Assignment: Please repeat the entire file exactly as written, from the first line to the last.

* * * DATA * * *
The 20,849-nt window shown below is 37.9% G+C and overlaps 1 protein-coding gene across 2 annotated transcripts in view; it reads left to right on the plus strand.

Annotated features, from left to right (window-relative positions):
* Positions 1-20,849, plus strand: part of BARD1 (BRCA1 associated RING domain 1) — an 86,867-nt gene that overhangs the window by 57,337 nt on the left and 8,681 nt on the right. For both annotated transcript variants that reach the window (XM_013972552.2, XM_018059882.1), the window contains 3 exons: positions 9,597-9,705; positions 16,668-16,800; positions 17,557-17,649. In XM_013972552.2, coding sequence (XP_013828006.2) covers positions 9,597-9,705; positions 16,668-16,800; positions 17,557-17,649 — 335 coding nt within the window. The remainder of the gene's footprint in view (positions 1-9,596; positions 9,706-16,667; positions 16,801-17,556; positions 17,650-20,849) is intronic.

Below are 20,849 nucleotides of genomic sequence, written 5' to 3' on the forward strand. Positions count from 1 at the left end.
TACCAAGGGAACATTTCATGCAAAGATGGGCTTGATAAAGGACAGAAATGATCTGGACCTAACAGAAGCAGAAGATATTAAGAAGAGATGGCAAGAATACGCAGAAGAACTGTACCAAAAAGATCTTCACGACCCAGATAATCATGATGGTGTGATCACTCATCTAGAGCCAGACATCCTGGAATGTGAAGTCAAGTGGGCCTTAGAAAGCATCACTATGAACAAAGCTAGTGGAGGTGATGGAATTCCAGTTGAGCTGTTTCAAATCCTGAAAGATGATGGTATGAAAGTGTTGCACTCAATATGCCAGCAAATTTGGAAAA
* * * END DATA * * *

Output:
The 20,849-nt window shown below is 37.9% G+C and overlaps 1 protein-coding gene across 2 annotated transcripts in view; it reads left to right on the plus strand.

Annotated features, from left to right (window-relative positions):
* Positions 1-20,849, plus strand: part of BARD1 (BRCA1 associated RING domain 1) — an 86,867-nt gene that overhangs the window by 57,337 nt on the left and 8,681 nt on the right. For both annotated transcript variants that reach the window (XM_013972552.2, XM_018059882.1), the window contains 3 exons: positions 9,597-9,705; positions 16,668-16,800; positions 17,557-17,649. In XM_013972552.2, coding sequence (XP_013828006.2) covers positions 9,597-9,705; positions 16,668-16,800; positions 17,557-17,649 — 335 coding nt within the window. The remainder of the gene's footprint in view (positions 1-9,596; positions 9,706-16,667; positions 16,801-17,556; positions 17,650-20,849) is intronic.

Below are 20,849 nucleotides of genomic sequence, written 5' to 3' on the forward strand. Positions count from 1 at the left end.
TACCAAGGGAACATTTCATGCAAAGATGGGCTTGATAAAGGACAGAAATGATCTGGACCTAACAGAAGCAGAAGATATTAAGAAGAGATGGCAAGAATACGCAGAAGAACTGTACCAAAAAGATCTTCACGACCCAGATAATCATGATGGTGTGATCACTCATCTAGAGCCAGACATCCTGGAATGTGAAGTCAAGTGGGCCTTAGAAAGCATCACTATGAACAAAGCTAGTGGAGGTGATGGAATTCCAGTTGAGCTGTTTCAAATCCTGAAAGATGATGGTATGAAAGTGTTGCACTCAATATGCCAGCAAATTTGGAAAA